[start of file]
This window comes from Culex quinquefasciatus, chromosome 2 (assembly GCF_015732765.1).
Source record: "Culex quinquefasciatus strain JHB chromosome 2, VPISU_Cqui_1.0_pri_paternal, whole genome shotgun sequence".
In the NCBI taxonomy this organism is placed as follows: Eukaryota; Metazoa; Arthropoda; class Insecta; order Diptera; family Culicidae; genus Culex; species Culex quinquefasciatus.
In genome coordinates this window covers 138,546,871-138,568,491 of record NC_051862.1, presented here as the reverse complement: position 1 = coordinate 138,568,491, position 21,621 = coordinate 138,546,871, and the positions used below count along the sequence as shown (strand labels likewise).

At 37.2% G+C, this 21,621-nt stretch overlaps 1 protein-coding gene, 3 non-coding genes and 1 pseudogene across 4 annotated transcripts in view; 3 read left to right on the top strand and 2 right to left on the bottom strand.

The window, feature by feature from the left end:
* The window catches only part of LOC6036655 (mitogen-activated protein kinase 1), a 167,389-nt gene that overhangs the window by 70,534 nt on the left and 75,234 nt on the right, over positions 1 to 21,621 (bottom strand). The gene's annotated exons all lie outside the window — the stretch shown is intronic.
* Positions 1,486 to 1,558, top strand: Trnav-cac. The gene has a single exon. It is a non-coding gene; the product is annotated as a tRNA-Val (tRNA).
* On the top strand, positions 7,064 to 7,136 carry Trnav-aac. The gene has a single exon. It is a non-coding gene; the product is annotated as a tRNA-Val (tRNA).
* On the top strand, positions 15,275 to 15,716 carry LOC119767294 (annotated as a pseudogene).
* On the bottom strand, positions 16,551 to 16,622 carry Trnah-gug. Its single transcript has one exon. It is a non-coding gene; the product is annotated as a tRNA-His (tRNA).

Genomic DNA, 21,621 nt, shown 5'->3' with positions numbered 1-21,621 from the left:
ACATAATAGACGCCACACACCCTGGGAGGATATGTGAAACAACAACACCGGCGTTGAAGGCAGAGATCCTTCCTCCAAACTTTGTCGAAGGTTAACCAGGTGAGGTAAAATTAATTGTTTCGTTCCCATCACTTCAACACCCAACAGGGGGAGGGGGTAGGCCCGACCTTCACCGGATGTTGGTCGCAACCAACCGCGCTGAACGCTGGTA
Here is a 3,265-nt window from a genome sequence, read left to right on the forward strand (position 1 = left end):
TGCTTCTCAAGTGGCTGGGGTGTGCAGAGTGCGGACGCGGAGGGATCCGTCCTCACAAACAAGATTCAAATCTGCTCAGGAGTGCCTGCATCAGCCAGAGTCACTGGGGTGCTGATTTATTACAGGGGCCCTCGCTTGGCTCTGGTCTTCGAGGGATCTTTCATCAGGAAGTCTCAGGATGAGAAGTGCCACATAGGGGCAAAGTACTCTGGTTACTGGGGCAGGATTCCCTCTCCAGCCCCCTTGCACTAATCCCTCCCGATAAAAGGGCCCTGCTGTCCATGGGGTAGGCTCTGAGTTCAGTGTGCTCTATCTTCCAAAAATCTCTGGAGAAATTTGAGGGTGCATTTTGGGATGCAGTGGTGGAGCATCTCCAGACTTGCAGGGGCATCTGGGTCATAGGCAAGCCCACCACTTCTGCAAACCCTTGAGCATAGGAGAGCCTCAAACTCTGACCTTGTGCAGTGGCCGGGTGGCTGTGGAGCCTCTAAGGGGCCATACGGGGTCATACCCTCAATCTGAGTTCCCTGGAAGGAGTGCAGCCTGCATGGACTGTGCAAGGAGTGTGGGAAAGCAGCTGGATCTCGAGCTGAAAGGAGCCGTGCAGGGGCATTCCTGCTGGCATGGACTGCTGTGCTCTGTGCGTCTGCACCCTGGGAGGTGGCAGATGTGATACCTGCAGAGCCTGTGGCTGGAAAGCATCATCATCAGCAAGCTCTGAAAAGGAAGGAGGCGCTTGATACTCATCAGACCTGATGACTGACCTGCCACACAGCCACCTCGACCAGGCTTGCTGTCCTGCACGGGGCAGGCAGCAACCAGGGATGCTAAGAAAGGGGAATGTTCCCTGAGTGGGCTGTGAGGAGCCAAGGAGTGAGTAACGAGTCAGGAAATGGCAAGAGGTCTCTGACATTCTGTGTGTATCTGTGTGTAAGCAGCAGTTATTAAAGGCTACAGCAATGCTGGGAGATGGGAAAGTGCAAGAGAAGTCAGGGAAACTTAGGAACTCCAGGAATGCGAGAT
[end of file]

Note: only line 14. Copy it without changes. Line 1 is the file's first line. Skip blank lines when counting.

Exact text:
Here is a 3,265-nt window from a genome sequence, read left to right on the forward strand (position 1 = left end):